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3D geometry in gambit

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Old   May 7, 2007, 01:39
Default 3D geometry in gambit
  #1
Meenu
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Hi,

I want to make a geometry in 3D(have never used gambit for 3D, though have done some work in 2D)

simple geometry

a cube with a hole on the top surface -- i created a cube and then a circle -- tried to subtract this circle from top face

but got an error'operation cannot be performed as

face has upper topology (its a volume) -- if i retain the top surface of cube then there is no

problem, also retained circle as need to define velocity inlet on tht...but not sure how would i msh n define conditions on top face face of cube which i dont need --do i need to connect circle with any face

Please help!! Thanks

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Old   May 7, 2007, 13:14
Default Re: 3D geometry in gambit
  #2
Pavs
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I am little confused with what you want to do. But here is a solution I will suggest based on what I understand.

Create the cube, create the circular face on the top (the hole). Now split (not subtract) the top face of the cube with the circular face. This leaves your volume intact. You can now mesh the top face and the circular face and then the volume. But I would think that you would then be able to only use the cooper or the T-Grid scheme for the volume mesh.

About the BC's, it depends on what you're trying to do. If, physically, all you need is like a cubic container with an inlet hole on the top, what you would do is define the circular face as an inlet and the rest of the top surface as a wall.

Hope this helps.

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Old   May 7, 2007, 13:46
Default Thanks, have another doubt
  #3
Meenu
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Thanks Pavs,

This definitely will help. have one more ques, was trying to read about using split but couldn't understand which one should i choose out of retain, bidirectional and connected. I basically need a top plate with a hole and a bottom plate on which air from this hole is hitting I'll define sides of cube as outflow or pressure outlet. Hole as velocity inlet and top face of cube with hole as wall(i guess!!)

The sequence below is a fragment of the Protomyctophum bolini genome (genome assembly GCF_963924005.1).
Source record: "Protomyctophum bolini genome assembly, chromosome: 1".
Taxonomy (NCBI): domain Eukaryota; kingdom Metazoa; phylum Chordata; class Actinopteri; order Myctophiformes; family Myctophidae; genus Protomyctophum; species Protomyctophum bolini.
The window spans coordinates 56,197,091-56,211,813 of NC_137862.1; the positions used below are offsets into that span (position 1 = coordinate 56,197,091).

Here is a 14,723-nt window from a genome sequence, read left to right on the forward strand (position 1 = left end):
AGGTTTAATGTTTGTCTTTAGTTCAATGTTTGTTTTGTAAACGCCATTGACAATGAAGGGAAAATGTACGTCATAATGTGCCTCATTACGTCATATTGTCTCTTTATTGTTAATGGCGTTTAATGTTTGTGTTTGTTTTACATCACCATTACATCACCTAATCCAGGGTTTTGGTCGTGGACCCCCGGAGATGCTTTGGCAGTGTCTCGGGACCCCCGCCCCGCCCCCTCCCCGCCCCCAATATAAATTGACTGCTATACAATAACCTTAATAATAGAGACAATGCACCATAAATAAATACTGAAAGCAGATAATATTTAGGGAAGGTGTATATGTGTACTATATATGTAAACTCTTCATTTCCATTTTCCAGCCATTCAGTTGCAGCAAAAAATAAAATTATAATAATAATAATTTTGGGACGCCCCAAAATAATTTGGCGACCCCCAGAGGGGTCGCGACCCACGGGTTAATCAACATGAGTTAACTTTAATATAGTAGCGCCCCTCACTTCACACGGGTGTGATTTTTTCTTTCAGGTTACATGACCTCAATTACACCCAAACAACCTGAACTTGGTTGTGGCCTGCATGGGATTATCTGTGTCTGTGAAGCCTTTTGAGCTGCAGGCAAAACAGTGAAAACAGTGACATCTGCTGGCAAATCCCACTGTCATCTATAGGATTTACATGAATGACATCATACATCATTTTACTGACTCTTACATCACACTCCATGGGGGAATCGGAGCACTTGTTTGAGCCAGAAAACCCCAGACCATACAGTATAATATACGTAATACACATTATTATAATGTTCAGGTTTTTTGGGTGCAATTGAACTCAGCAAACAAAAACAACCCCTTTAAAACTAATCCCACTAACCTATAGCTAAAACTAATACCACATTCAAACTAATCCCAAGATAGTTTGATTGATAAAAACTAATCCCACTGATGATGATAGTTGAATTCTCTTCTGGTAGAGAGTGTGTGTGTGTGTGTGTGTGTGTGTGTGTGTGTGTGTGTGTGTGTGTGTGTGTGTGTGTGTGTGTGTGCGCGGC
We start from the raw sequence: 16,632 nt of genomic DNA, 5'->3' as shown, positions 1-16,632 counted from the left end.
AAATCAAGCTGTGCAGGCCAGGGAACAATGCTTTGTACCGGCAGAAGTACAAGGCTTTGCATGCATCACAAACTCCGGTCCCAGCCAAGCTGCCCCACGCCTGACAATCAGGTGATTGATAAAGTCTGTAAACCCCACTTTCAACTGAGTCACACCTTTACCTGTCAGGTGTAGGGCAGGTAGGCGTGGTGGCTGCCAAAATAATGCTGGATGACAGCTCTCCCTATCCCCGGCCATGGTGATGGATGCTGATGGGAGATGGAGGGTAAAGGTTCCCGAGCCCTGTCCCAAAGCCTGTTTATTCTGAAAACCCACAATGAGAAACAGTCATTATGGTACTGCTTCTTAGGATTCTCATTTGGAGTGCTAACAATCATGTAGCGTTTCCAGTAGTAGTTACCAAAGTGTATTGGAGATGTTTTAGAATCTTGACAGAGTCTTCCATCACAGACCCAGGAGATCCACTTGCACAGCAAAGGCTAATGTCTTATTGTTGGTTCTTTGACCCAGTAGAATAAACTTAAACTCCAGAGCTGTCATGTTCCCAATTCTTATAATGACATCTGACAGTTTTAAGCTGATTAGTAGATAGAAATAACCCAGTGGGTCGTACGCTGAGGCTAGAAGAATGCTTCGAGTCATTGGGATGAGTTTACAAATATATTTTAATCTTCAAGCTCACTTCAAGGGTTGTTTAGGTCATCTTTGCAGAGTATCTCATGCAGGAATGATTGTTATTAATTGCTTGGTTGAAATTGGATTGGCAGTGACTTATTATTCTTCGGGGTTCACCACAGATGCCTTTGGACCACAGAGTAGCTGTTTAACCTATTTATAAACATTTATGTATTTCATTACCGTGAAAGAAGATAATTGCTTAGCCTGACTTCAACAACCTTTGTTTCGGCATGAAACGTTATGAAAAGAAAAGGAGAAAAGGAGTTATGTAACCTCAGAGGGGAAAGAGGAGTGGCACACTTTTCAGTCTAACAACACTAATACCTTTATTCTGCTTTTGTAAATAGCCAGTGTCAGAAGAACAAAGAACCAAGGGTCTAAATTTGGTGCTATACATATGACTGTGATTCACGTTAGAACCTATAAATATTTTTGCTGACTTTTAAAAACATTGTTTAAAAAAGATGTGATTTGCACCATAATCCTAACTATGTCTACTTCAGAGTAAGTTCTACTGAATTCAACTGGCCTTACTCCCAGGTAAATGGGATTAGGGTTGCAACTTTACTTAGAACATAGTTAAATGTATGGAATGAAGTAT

Hope this explains my ques better.

Thanks again.

Meenu

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Old   May 8, 2007, 02:37
Default Re: Thanks, have another doubt
  #4
Rohan
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Hi,

Its so simple. Create the cube.

Create the face and do a face split operation.

Should click the option connected.

Thanks Regards Rohan

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Old   May 9, 2007, 14:14
Default Re: Thanks, have another doubt
  #5
Pavs
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Yes, Rohan has the steps right. The idea is to have two faces (the top wall and the hole) with a common boundry. When you perform the split operation, you don't have to choose the retain option. Hope this helps.
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Old   May 10, 2007, 12:55
Default Re: have another doubt
  #6
Meenu
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Hey Rohan and Pavs,

Thanks, split operation definitely helped me but I'm not able to open the msh file in fluent it gives me an error.

I used quad and pave mesh for all the faces I defined the boundary conditions as pressure outlet at all four sides of cube and top and bottom as walls also the hole as velocity inlet. I defined the continuum types for side faces and hole as fluid and for top and bottom as solid

Then i exported it but it gives me error for continuum types that i have defined

next i deleted the continuum types and tried exporting and it did but it gave me an error while opening it in fluent.

Thanks alot for your help, i'm a total naive for 3D geometry and appreciate your patience for telling me step by step.

Regards

Meenu

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Old   May 10, 2007, 14:58
Default Re: have another doubt
  #7
Pavs
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The side/top/bottom etc faces are all boundaries. You cannot specify the continuum conditions for those. The interior region is the continuum which will be a fluid in your case.

If I am not mistaken, you have only meshed the faces and not the entire volume. Once you mesh the face, go to volume mesh, select the volume and mesh it using the appropriate scheme. You don't have to specify a continuum zone in this case since by default it will be assigned a fluid and that works fine for you. Once the 3D mesh is created, Fluent should have no problem reading it.

I think you need to do some of the tutorials from Gambit. You can not jump directly to a physical problem without understanding what is going on in the program. You need to get your basics cleared first. Hope this helps.
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Old   May 10, 2007, 15:51
Default Thanks!!
  #8
Meenu
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Thanks Pavs.

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